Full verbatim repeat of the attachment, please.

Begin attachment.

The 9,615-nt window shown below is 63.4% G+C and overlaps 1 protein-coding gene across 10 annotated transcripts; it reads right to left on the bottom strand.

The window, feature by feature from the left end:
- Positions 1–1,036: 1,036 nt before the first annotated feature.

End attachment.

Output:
The 9,615-nt window shown below is 63.4% G+C and overlaps 1 protein-coding gene across 10 annotated transcripts; it reads right to left on the bottom strand.

The window, feature by feature from the left end:
- Positions 1–1,036: 1,036 nt before the first annotated feature.